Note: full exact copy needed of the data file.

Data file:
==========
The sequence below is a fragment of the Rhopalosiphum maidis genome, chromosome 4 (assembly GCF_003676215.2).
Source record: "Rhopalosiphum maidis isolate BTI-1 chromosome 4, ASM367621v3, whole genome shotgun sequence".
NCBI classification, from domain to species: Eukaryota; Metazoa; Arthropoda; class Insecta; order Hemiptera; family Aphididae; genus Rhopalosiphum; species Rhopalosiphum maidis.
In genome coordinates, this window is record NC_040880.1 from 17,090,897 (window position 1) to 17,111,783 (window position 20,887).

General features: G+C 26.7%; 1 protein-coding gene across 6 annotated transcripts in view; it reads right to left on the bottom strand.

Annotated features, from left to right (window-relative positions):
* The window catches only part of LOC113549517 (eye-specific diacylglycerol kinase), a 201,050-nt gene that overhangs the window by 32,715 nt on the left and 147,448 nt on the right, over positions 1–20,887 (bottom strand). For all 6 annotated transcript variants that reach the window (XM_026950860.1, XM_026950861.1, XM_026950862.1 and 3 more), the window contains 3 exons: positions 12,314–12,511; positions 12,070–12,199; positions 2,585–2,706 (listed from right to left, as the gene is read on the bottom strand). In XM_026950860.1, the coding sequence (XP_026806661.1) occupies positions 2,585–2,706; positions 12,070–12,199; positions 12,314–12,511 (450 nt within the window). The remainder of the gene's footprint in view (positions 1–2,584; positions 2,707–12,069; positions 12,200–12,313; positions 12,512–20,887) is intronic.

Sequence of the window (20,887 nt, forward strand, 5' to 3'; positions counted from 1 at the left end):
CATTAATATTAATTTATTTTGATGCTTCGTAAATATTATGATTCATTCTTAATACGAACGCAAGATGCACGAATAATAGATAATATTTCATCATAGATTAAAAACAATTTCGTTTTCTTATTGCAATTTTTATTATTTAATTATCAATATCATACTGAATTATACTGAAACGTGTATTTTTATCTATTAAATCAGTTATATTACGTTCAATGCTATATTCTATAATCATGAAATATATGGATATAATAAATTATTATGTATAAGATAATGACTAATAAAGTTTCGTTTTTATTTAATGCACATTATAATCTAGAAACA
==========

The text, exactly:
The sequence below is a fragment of the Rhopalosiphum maidis genome, chromosome 4 (assembly GCF_003676215.2).
Source record: "Rhopalosiphum maidis isolate BTI-1 chromosome 4, ASM367621v3, whole genome shotgun sequence".
NCBI classification, from domain to species: Eukaryota; Metazoa; Arthropoda; class Insecta; order Hemiptera; family Aphididae; genus Rhopalosiphum; species Rhopalosiphum maidis.
In genome coordinates, this window is record NC_040880.1 from 17,090,897 (window position 1) to 17,111,783 (window position 20,887).

General features: G+C 26.7%; 1 protein-coding gene across 6 annotated transcripts in view; it reads right to left on the bottom strand.

Annotated features, from left to right (window-relative positions):
* The window catches only part of LOC113549517 (eye-specific diacylglycerol kinase), a 201,050-nt gene that overhangs the window by 32,715 nt on the left and 147,448 nt on the right, over positions 1–20,887 (bottom strand). For all 6 annotated transcript variants that reach the window (XM_026950860.1, XM_026950861.1, XM_026950862.1 and 3 more), the window contains 3 exons: positions 12,314–12,511; positions 12,070–12,199; positions 2,585–2,706 (listed from right to left, as the gene is read on the bottom strand). In XM_026950860.1, the coding sequence (XP_026806661.1) occupies positions 2,585–2,706; positions 12,070–12,199; positions 12,314–12,511 (450 nt within the window). The remainder of the gene's footprint in view (positions 1–2,584; positions 2,707–12,069; positions 12,200–12,313; positions 12,512–20,887) is intronic.

Sequence of the window (20,887 nt, forward strand, 5' to 3'; positions counted from 1 at the left end):
CATTAATATTAATTTATTTTGATGCTTCGTAAATATTATGATTCATTCTTAATACGAACGCAAGATGCACGAATAATAGATAATATTTCATCATAGATTAAAAACAATTTCGTTTTCTTATTGCAATTTTTATTATTTAATTATCAATATCATACTGAATTATACTGAAACGTGTATTTTTATCTATTAAATCAGTTATATTACGTTCAATGCTATATTCTATAATCATGAAATATATGGATATAATAAATTATTATGTATAAGATAATGACTAATAAAGTTTCGTTTTTATTTAATGCACATTATAATCTAGAAACA